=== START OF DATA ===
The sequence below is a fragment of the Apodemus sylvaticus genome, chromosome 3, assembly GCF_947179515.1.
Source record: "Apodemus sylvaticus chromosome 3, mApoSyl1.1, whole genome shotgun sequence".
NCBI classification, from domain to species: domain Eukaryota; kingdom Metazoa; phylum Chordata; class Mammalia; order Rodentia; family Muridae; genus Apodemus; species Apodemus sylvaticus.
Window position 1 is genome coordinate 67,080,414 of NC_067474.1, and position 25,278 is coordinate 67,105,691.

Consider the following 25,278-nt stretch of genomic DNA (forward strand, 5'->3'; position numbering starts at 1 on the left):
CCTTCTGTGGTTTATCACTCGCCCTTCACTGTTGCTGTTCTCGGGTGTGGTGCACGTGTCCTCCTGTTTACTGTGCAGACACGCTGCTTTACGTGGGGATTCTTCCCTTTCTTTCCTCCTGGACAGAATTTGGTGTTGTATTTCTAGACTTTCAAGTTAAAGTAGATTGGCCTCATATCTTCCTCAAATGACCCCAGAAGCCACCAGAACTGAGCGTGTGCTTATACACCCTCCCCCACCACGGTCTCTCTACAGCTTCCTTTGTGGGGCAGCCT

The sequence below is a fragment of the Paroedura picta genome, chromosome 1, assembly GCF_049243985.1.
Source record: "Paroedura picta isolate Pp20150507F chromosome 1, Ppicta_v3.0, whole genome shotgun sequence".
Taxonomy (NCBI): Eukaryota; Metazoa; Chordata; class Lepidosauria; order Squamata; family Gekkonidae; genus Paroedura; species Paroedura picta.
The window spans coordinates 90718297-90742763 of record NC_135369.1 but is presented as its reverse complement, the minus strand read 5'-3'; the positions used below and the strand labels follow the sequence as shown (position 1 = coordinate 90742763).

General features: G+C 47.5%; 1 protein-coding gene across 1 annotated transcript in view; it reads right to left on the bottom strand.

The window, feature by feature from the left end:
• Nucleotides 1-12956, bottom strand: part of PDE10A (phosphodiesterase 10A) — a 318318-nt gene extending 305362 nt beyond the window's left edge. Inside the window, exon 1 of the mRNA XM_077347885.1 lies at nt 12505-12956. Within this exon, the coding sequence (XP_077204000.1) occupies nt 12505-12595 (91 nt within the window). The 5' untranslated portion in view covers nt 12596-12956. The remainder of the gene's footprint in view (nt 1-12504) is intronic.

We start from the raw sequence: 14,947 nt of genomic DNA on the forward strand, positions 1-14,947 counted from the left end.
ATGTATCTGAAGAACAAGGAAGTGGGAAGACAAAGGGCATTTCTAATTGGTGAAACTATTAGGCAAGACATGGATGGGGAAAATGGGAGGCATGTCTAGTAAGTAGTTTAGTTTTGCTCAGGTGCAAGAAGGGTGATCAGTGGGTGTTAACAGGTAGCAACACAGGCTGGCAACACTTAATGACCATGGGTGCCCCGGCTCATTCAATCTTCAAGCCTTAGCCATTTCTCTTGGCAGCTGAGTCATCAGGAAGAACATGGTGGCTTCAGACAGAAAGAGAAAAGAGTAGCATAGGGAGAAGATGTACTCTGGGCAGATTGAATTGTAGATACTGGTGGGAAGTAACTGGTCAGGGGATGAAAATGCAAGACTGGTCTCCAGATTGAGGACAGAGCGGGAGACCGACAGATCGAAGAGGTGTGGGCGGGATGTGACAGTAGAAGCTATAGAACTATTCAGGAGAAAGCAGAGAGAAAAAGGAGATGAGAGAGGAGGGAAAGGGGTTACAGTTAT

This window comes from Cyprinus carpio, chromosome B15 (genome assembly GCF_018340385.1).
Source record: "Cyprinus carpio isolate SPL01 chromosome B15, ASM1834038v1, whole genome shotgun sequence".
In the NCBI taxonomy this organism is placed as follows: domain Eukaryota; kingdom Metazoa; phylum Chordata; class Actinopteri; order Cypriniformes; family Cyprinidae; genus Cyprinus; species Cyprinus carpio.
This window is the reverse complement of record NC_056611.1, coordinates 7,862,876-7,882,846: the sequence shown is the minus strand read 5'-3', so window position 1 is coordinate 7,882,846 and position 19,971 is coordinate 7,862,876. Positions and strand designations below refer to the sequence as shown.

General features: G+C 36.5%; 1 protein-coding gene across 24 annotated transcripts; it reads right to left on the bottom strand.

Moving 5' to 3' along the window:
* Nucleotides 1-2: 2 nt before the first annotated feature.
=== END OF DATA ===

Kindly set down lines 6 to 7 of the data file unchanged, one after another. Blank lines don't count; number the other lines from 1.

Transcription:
CCTTCTGTGGTTTATCACTCGCCCTTCACTGTTGCTGTTCTCGGGTGTGGTGCACGTGTCCTCCTGTTTACTGTGCAGACACGCTGCTTTACGTGGGGATTCTTCCCTTTCTTTCCTCCTGGACAGAATTTGGTGTTGTATTTCTAGACTTTCAAGTTAAAGTAGATTGGCCTCATATCTTCCTCAAATGACCCCAGAAGCCACCAGAACTGAGCGTGTGCTTATACACCCTCCCCCACCACGGTCTCTCTACAGCTTCCTTTGTGGGGCAGCCT

The sequence below is a fragment of the Paroedura picta genome, chromosome 1, assembly GCF_049243985.1.